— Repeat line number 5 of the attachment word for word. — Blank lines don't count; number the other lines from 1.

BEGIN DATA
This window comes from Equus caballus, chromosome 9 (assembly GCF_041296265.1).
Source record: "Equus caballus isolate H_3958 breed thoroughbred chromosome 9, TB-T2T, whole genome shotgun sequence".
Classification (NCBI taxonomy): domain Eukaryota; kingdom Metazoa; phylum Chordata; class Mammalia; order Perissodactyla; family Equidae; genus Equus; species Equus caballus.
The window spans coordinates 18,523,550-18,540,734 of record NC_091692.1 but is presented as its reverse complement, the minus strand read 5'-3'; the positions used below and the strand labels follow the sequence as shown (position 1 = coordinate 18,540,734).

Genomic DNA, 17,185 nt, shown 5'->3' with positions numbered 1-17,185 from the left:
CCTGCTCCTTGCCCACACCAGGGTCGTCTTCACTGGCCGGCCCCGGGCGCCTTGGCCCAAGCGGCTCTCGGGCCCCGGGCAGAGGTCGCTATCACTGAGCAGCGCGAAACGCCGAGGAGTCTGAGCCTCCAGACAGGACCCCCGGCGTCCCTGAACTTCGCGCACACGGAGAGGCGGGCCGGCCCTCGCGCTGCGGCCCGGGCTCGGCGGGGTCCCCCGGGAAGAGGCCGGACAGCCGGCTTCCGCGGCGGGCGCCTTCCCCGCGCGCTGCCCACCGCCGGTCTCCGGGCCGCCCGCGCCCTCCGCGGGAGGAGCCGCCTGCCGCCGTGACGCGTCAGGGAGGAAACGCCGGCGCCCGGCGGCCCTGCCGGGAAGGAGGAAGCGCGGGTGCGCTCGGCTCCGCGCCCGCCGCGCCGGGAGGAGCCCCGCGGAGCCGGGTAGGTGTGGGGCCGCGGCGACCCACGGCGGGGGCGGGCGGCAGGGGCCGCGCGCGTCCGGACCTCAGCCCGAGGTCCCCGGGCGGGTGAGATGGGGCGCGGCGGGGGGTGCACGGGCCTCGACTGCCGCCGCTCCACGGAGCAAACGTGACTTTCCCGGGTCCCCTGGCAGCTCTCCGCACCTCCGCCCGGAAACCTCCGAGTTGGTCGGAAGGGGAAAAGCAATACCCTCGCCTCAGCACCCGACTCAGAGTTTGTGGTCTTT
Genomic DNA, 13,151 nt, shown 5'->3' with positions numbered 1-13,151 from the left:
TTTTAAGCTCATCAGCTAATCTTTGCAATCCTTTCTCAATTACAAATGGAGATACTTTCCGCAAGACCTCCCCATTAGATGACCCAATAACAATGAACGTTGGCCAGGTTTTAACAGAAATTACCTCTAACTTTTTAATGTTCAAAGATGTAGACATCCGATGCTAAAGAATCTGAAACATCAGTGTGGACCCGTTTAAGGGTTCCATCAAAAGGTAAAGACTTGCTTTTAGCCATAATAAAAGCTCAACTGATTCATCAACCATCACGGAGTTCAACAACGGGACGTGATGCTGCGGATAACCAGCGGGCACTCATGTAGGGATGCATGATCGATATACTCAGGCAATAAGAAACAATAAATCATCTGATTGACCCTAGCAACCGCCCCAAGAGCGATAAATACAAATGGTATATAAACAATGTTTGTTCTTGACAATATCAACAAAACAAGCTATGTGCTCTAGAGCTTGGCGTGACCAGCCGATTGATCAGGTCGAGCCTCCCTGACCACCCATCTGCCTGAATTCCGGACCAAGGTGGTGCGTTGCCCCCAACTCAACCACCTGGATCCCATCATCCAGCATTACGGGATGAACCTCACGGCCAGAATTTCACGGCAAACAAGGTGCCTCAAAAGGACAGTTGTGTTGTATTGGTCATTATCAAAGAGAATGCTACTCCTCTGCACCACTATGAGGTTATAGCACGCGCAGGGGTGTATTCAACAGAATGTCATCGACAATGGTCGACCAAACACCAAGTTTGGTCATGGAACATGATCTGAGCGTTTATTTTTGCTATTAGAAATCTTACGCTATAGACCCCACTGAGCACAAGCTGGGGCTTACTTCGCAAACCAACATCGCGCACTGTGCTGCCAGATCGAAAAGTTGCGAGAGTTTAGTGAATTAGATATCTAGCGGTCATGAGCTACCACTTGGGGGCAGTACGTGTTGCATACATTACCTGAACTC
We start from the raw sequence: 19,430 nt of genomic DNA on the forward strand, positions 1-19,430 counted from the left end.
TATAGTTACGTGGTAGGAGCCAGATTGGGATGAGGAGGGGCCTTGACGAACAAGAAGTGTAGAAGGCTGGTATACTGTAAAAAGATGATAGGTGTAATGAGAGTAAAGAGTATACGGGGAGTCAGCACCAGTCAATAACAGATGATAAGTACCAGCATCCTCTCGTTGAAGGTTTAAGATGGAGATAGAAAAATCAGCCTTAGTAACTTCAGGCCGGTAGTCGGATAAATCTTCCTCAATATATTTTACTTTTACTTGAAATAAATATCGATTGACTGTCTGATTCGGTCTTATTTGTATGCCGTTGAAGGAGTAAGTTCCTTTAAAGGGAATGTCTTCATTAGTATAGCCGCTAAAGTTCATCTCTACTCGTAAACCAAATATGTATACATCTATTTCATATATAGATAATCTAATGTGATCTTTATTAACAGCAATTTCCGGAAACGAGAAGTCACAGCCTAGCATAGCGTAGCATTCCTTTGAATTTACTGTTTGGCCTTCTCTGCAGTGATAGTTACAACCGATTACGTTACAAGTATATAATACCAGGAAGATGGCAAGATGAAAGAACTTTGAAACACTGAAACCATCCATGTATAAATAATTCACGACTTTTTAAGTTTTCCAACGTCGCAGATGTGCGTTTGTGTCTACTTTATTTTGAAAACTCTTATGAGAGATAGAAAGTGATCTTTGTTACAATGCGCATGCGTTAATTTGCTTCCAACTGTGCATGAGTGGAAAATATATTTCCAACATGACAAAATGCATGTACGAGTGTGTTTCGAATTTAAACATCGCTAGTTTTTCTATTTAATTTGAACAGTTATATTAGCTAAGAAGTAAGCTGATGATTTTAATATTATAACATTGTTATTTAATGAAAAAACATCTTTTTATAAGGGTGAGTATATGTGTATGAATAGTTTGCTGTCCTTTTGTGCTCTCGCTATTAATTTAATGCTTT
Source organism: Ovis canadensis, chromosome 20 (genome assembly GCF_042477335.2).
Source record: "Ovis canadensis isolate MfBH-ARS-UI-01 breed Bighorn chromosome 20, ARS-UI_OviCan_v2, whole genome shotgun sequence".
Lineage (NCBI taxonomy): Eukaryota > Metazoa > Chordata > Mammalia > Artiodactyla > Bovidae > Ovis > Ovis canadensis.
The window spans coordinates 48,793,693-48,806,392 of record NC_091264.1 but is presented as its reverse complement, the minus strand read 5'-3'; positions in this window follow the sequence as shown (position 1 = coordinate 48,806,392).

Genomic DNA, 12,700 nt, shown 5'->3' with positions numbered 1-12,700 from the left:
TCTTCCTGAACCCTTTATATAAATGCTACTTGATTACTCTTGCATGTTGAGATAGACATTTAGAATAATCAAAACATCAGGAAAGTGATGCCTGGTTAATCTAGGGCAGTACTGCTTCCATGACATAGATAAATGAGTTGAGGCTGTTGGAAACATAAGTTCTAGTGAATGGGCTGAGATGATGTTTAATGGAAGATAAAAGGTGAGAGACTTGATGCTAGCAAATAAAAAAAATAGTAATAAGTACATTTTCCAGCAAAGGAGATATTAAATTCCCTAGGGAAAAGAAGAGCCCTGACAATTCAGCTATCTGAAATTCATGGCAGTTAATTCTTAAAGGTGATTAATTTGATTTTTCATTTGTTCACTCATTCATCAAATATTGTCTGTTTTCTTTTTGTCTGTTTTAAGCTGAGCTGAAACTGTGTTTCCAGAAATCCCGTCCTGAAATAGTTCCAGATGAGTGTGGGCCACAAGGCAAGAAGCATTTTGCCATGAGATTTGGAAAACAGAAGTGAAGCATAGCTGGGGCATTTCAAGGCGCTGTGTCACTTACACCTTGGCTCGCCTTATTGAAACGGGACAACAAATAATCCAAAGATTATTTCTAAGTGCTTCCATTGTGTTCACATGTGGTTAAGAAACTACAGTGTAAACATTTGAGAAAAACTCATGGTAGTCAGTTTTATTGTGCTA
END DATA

Genomic DNA, 17,185 nt, shown 5'->3' with positions numbered 1-17,185 from the left: